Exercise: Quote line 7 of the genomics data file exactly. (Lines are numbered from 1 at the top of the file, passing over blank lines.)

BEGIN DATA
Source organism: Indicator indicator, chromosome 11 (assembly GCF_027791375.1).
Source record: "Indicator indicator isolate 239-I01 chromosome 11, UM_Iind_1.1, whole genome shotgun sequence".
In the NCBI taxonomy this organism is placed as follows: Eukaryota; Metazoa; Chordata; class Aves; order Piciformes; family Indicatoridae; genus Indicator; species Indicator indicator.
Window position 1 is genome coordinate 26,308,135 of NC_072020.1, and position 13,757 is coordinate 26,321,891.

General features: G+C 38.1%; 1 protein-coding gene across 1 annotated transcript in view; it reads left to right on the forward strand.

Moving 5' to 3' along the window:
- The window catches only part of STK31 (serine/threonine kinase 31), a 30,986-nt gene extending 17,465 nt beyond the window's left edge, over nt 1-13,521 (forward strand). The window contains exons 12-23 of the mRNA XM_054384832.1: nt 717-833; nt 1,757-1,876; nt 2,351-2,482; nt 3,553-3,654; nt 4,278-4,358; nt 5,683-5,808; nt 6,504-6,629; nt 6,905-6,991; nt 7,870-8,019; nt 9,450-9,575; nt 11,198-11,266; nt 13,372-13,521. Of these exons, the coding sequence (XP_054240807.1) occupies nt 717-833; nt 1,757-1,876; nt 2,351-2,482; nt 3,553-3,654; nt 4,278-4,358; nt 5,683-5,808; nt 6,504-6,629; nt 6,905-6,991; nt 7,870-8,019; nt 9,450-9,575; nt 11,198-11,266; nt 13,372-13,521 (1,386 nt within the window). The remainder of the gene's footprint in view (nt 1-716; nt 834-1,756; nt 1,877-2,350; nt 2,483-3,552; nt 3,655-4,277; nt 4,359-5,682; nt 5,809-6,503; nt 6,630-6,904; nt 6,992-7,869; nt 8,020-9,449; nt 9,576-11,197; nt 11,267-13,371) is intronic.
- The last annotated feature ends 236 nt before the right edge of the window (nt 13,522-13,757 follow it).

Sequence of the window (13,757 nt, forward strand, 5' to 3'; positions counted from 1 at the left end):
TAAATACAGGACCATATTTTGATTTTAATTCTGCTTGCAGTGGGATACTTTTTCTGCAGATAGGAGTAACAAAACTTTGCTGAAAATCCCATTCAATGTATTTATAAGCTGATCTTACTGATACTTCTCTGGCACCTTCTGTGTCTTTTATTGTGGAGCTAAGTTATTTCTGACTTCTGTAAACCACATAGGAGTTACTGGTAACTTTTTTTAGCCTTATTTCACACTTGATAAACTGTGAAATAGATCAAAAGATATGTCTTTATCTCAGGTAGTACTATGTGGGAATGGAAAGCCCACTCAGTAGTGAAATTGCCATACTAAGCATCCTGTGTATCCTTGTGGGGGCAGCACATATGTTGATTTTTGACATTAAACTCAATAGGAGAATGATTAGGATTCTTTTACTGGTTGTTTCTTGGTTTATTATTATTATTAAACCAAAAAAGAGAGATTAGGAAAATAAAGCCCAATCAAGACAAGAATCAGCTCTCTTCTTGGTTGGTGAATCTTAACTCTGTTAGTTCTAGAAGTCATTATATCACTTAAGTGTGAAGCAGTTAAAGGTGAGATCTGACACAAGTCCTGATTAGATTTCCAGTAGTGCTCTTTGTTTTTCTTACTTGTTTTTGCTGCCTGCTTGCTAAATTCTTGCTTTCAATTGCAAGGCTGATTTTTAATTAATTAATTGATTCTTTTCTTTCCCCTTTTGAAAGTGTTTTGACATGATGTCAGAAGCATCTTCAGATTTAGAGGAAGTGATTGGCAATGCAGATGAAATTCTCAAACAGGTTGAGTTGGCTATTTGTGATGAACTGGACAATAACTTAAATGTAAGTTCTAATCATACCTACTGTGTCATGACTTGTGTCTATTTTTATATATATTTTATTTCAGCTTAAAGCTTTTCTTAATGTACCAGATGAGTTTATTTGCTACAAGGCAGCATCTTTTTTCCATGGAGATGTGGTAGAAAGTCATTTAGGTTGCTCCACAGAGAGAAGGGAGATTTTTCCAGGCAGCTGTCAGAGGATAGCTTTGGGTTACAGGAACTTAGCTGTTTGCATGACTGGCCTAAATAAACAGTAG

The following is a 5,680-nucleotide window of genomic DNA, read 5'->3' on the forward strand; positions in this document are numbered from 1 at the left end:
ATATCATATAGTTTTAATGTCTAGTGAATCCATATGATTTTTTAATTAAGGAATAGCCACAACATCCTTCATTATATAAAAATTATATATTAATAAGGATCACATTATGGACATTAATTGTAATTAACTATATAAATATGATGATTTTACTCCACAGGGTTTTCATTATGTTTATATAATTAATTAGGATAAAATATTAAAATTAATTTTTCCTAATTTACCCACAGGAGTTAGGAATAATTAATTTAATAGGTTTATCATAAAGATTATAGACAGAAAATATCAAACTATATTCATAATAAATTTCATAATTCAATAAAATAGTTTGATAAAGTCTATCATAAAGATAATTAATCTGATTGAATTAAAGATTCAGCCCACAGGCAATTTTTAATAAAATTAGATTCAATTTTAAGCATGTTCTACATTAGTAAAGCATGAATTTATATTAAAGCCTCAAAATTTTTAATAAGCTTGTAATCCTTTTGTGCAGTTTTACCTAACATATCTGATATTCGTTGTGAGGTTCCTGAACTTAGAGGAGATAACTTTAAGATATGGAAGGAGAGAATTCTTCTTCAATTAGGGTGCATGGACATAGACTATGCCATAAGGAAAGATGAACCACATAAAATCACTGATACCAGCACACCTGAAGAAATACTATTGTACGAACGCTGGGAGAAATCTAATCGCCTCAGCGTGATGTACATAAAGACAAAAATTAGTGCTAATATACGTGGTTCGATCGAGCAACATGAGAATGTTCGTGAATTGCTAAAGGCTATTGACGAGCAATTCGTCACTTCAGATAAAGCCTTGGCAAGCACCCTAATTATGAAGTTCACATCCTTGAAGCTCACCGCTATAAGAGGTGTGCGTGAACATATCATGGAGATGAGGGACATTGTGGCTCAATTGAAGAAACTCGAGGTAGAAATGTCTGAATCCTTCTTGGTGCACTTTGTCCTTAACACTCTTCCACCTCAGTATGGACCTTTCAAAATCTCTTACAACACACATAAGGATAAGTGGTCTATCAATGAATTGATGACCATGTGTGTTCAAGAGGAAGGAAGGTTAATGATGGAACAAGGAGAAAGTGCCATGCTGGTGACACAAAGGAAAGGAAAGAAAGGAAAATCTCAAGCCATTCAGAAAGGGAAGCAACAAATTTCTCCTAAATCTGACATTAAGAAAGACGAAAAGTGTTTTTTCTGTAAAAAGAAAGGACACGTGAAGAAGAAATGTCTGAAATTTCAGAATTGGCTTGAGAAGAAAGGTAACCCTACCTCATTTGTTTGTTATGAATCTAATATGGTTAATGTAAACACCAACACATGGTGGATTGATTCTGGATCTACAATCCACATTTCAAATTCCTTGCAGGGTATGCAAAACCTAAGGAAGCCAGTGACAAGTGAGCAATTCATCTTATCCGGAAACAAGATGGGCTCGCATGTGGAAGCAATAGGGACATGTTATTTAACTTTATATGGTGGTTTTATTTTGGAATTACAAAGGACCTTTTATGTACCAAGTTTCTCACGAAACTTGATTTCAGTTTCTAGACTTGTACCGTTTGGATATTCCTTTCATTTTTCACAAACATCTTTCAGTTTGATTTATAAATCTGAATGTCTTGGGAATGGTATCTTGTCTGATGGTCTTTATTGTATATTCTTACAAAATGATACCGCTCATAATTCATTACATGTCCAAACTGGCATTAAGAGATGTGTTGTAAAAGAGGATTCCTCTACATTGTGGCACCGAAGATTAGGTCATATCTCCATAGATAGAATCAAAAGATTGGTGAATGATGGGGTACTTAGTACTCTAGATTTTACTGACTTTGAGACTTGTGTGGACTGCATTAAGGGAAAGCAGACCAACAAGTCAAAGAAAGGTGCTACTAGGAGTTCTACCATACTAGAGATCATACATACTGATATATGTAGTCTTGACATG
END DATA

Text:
- The window catches only part of STK31 (serine/threonine kinase 31), a 30,986-nt gene extending 17,465 nt beyond the window's left edge, over nt 1-13,521 (forward strand). The window contains exons 12-23 of the mRNA XM_054384832.1: nt 717-833; nt 1,757-1,876; nt 2,351-2,482; nt 3,553-3,654; nt 4,278-4,358; nt 5,683-5,808; nt 6,504-6,629; nt 6,905-6,991; nt 7,870-8,019; nt 9,450-9,575; nt 11,198-11,266; nt 13,372-13,521. Of these exons, the coding sequence (XP_054240807.1) occupies nt 717-833; nt 1,757-1,876; nt 2,351-2,482; nt 3,553-3,654; nt 4,278-4,358; nt 5,683-5,808; nt 6,504-6,629; nt 6,905-6,991; nt 7,870-8,019; nt 9,450-9,575; nt 11,198-11,266; nt 13,372-13,521 (1,386 nt within the window). The remainder of the gene's footprint in view (nt 1-716; nt 834-1,756; nt 1,877-2,350; nt 2,483-3,552; nt 3,655-4,277; nt 4,359-5,682; nt 5,809-6,503; nt 6,630-6,904; nt 6,992-7,869; nt 8,020-9,449; nt 9,576-11,197; nt 11,267-13,371) is intronic.